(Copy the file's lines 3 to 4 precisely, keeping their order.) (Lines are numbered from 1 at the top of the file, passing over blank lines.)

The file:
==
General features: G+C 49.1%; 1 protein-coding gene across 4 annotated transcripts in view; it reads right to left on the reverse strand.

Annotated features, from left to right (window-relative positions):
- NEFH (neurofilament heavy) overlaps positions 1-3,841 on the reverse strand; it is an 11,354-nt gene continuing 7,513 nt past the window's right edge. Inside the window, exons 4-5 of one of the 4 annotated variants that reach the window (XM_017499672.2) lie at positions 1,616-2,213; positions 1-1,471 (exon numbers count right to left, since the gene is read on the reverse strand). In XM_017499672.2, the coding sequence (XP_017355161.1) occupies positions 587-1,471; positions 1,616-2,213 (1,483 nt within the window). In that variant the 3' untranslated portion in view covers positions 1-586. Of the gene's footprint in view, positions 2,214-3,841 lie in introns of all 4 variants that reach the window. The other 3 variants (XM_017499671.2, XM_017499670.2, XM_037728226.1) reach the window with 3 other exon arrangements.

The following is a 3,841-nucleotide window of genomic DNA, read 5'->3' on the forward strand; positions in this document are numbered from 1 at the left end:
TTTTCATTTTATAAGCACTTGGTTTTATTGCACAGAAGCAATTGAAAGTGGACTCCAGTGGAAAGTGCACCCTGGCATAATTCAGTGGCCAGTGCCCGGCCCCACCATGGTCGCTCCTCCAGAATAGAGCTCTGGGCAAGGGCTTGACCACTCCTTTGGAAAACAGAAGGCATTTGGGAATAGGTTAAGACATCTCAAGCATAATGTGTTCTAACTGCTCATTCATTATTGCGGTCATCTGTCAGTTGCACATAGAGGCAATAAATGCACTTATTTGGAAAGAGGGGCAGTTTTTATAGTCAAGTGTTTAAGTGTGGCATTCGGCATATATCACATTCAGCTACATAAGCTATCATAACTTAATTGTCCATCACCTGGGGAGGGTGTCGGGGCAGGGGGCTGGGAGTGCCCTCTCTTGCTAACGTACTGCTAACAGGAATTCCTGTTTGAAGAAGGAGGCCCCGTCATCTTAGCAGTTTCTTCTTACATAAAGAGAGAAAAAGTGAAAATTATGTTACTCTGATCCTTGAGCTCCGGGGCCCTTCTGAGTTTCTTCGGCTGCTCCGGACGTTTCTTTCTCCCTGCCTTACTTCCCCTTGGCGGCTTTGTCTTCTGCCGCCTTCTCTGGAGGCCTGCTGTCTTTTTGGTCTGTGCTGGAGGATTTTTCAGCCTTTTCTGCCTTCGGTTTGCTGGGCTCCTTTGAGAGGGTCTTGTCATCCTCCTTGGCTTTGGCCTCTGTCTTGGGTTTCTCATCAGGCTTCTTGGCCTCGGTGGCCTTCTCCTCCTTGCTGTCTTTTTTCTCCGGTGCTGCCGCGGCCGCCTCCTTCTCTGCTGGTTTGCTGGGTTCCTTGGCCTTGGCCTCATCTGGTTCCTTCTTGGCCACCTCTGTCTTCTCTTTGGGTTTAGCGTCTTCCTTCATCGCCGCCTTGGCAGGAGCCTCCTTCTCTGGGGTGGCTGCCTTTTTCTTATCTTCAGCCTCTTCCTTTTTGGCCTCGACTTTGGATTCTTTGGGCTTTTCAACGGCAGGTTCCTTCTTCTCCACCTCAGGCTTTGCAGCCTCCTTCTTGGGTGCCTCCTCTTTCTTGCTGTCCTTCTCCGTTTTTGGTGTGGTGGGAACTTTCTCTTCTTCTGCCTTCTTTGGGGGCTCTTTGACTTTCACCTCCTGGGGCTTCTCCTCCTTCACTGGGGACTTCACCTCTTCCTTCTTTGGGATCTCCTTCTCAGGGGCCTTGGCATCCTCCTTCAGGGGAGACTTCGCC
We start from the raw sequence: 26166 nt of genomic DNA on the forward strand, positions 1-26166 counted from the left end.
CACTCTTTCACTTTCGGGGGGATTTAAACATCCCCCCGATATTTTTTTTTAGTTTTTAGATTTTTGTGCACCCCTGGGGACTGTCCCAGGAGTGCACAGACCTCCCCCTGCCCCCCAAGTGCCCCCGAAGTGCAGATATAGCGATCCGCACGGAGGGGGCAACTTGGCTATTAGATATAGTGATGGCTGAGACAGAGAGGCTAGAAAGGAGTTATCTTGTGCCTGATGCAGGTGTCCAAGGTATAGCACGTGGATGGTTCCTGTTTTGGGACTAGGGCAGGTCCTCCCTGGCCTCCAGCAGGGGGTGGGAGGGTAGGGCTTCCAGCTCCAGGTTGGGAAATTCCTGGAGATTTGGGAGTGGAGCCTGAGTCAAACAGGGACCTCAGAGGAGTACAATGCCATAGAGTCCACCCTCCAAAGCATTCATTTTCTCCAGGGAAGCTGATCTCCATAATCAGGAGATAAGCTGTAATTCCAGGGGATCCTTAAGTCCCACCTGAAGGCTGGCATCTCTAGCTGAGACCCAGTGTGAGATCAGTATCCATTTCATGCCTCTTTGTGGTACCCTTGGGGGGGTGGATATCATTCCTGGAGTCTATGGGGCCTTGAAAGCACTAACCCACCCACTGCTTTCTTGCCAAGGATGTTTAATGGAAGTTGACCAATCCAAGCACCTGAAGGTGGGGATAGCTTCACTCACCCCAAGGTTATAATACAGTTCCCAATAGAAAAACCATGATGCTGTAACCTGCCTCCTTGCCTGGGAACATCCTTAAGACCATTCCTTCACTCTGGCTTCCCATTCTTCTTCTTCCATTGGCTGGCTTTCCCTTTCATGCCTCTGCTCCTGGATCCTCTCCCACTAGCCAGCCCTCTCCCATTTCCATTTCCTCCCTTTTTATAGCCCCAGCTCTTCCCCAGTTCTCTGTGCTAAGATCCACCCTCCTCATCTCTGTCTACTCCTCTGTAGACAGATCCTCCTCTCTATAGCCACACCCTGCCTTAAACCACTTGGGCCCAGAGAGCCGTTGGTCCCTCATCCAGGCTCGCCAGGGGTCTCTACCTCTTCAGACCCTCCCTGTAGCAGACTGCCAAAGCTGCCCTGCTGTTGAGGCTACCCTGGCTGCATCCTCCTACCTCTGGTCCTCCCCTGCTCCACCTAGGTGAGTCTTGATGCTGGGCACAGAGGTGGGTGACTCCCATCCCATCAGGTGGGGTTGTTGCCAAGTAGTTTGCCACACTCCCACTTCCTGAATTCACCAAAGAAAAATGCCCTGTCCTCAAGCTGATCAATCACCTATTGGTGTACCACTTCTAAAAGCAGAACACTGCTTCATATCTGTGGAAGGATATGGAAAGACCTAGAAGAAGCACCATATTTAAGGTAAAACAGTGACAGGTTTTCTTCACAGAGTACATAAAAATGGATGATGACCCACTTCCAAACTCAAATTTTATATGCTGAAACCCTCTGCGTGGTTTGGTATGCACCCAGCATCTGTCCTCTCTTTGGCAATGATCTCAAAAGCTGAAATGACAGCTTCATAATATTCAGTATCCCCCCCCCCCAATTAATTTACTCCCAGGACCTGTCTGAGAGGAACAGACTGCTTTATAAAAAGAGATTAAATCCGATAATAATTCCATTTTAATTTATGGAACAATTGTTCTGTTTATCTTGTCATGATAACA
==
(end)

- NEFH (neurofilament heavy) overlaps positions 1-3,841 on the reverse strand; it is an 11,354-nt gene continuing 7,513 nt past the window's right edge. Inside the window, exons 4-5 of one of the 4 annotated variants that reach the window (XM_017499672.2) lie at positions 1,616-2,213; positions 1-1,471 (exon numbers count right to left, since the gene is read on the reverse strand). In XM_017499672.2, the coding sequence (XP_017355161.1) occupies positions 587-1,471; positions 1,616-2,213 (1,483 nt within the window). In that variant the 3' untranslated portion in view covers positions 1-586. Of the gene's footprint in view, positions 2,214-3,841 lie in introns of all 4 variants that reach the window. The other 3 variants (XM_017499671.2, XM_017499670.2, XM_037728226.1) reach the window with 3 other exon arrangements.

The following is a 3,841-nucleotide window of genomic DNA, read 5'->3' on the forward strand; positions in this document are numbered from 1 at the left end: